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A Sunday In September

Sunday 18th September 2022

The Bedford, Balham, London

What is Progressive Rock seemed to be the recurring question at this festival held at this most premium of smaller venues in the wood-panelled performance room at the Bedford Arms in Balham underneath a giant disco-ball. The all-day annual event in its second year answered this with its stylistically diverse and eclectic running order of bands blending highly-skilled musicianship and an unerring ability to stir a willing audience. Most importantly, no discernible chin stroking in sight.

Fears that rail-strikes would cause a poor turnout were unfounded as every seat was filled in the room ready to take in the first act the five-female and one-man outfit, EBB (an unusual configuration in Rock terms). With a shock of blonde ringleted hair, Erin Barnett (EBB originally stood for Erin Barnett’s Band), the lead singer leads the band into the opening chords of 'Vorspiel/Grieg's Diner'. The combination of three female voices captures the poetic ecstasy of the songwriting and showcase the superb sound dynamics of the room (credit must go to the sound engineer). Imagine Lakme’s 'Flower Duet' type harmonising but with a rockier feel. They insist their closing song 'Mary Jane' is not a Prog song but they like it anyway and who is to argue.

Generously the concert was being streamed online for free and prompted an immediate response on Facebook to the sombre, brooding music of the second act, Downriver Dead Man Go, from the Netherlands. Lee Mellows writes: “Very cinematic, Nordic Noir title sequence music. I'm getting... Fir trees wreathed in mist. A pile of wet leaves with a hand sticking out... A cop with mental problems. It's all vividly here.” Which is a fair description with a hint of Vangelis-style synth solo on 'My Cruel World'. Hats off to this Post-Rock band for self-funding their trip to what was to be their only gig in the UK this time round and the great tonal guitar work of Michel Varkevisser and Gerritt Koekekbakker. They manage to emanate a haunting feeling that lingers on in the listener for minutes afterward.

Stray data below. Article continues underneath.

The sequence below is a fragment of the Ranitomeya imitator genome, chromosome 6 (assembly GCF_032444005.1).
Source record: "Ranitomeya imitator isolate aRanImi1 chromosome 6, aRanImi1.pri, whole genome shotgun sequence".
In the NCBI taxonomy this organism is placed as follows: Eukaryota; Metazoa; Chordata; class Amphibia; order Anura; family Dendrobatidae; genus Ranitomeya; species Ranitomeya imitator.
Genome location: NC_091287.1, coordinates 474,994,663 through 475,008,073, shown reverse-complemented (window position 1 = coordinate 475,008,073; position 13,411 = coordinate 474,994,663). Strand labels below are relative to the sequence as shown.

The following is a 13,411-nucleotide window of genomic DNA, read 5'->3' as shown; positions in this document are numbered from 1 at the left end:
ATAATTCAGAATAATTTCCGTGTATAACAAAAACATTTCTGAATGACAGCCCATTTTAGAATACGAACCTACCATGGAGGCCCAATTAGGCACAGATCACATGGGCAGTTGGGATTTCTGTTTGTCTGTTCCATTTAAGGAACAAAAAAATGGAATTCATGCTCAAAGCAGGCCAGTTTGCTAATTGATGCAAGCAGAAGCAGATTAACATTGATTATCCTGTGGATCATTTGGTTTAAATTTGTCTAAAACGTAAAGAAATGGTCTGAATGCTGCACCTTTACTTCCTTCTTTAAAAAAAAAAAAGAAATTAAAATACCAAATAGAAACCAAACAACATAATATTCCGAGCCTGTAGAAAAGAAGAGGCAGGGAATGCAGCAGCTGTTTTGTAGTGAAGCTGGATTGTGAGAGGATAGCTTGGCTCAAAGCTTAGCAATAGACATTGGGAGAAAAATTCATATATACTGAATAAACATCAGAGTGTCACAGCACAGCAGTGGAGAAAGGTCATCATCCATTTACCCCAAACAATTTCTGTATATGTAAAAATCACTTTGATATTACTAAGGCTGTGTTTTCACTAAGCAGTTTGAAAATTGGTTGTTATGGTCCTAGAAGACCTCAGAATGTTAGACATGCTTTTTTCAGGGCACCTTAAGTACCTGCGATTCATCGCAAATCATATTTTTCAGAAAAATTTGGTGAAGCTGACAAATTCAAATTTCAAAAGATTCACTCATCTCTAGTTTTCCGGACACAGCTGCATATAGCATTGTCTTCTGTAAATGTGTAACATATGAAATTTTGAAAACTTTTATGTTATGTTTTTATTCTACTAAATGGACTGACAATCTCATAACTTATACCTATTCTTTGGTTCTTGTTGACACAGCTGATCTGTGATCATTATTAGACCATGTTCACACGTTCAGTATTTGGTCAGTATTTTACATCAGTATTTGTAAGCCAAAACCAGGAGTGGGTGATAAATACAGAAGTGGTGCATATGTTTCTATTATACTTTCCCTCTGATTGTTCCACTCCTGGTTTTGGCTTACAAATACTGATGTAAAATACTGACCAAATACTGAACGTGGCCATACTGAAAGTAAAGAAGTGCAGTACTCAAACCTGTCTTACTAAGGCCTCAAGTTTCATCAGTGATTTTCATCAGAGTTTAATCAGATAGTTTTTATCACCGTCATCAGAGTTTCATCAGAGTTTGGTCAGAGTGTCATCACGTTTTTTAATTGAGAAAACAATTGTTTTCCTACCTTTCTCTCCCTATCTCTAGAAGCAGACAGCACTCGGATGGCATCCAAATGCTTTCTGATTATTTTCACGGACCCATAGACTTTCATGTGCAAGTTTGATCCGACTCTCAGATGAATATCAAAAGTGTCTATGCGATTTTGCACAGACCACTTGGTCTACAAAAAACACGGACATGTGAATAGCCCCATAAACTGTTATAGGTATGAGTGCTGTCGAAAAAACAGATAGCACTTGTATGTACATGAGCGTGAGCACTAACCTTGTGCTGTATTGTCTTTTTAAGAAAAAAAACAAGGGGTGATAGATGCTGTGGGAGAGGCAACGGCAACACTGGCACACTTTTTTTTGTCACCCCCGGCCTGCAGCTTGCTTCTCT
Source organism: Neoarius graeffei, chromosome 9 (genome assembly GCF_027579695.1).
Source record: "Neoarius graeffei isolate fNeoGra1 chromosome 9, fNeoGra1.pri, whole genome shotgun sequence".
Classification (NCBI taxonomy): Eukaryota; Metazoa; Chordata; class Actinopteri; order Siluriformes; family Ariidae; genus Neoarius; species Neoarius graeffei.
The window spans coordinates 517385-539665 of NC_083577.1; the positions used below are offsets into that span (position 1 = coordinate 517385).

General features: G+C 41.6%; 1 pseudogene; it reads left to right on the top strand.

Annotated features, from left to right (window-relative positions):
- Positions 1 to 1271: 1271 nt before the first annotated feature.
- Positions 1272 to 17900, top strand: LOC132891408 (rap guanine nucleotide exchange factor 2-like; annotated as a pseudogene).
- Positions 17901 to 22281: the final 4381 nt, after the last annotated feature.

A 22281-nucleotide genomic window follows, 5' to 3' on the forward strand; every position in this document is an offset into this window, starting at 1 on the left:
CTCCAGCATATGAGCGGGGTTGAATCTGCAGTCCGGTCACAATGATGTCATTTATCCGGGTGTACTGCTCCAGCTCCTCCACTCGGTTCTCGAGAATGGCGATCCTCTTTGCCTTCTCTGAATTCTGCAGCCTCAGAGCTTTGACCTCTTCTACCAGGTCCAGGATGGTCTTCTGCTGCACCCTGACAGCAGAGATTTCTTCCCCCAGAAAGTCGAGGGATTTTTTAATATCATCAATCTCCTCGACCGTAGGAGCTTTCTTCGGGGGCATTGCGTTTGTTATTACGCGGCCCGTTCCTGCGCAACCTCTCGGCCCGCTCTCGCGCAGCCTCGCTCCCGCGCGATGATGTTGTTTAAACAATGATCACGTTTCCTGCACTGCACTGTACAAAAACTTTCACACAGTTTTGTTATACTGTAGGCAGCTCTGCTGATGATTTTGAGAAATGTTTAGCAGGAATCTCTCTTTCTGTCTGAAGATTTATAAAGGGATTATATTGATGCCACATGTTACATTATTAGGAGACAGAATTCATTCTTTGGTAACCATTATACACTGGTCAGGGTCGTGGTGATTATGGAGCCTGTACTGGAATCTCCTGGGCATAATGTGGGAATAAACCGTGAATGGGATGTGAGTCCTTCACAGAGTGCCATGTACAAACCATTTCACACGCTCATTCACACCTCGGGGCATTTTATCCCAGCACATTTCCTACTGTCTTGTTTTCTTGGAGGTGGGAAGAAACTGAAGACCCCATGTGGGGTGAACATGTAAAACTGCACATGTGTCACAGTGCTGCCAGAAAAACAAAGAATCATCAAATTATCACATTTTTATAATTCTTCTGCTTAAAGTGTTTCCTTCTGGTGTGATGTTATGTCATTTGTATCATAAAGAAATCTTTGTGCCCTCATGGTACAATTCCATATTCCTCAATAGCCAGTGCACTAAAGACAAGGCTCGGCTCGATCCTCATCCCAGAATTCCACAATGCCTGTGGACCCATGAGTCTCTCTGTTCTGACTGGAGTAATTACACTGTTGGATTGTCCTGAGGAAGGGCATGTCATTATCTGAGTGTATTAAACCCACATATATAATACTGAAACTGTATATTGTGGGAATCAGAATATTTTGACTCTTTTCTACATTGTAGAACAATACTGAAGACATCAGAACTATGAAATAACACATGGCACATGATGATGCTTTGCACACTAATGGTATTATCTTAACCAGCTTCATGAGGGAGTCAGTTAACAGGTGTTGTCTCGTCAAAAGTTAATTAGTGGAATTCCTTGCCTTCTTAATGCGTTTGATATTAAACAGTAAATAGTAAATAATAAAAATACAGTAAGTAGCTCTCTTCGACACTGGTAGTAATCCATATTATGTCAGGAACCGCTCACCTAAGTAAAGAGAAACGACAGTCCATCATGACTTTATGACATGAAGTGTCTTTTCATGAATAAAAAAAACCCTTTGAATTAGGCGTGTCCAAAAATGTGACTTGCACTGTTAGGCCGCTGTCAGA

After a short interval, the cosmic jacketed front man of the Gift, Mike Morton breaks the eerie atmosphere with a marked shift in tempo for the aptly-named 'Quickening Pulse' with its escalating instrumental tone that’s sets up 'Baby Blue Eyes'. 'Too Many Hands' is a slice of jangly Pop which recalls Marillion in their most accessible phase, but mostly their tracks contain lavish piano swirls a la Wakeman. This is no accident as their pianist Gabriele Baldocci is a professor of classical music by day and this really comes to the fore with his virtuoso playing of a keytar on 'Tuesday’s Child'. Mike Morton’s well-crafted lyrics take in subjects such as pacifism and on the 'Tallest Tree' sings emotionally about his departed father.

As such was the timing of this gig, another interval allowed for a minute’s silence for the recently departed Queen Elizabeth II, before the last section of this busy programme. The fantastically named Pearl Handled Revolver take to the stage, and boy are these guys a force of nature. They combine the Hammond organ attack of the Doors (Simon Rinado) with a Brontosaurus-stomp of Blues riffs of early Led Zeppelin. The palpable energy of the front man, Lee Vernon, with his gruff vocal style and deft Blues-harp playing is perfectly accompanied by the metronymic insistence of the drummer, Chris Thatcher ably assisted on bass by Andy Paris: This isn’t just Prog, this is Krautrock rolled into one, and suitably alters the collective state of mind of the audience.

After another interval (much needed to recover one’s senses) the festival is brought to a conclusion by the sleek Dutch five-piece Lesoir. Again, we're offered variety within the broad spectrum of Prog with a slightly new-age feel, mostly from the group’s latest offering album 'Mosaic'. Their songs are characterised by soaring vocals that are counter-balanced by whispery interplay and flute-playing, at times crunching guitars and electronic effects that add asymmetric time signatures, the overall effect builds up a compelling wall of sound.

Ivan De Mello

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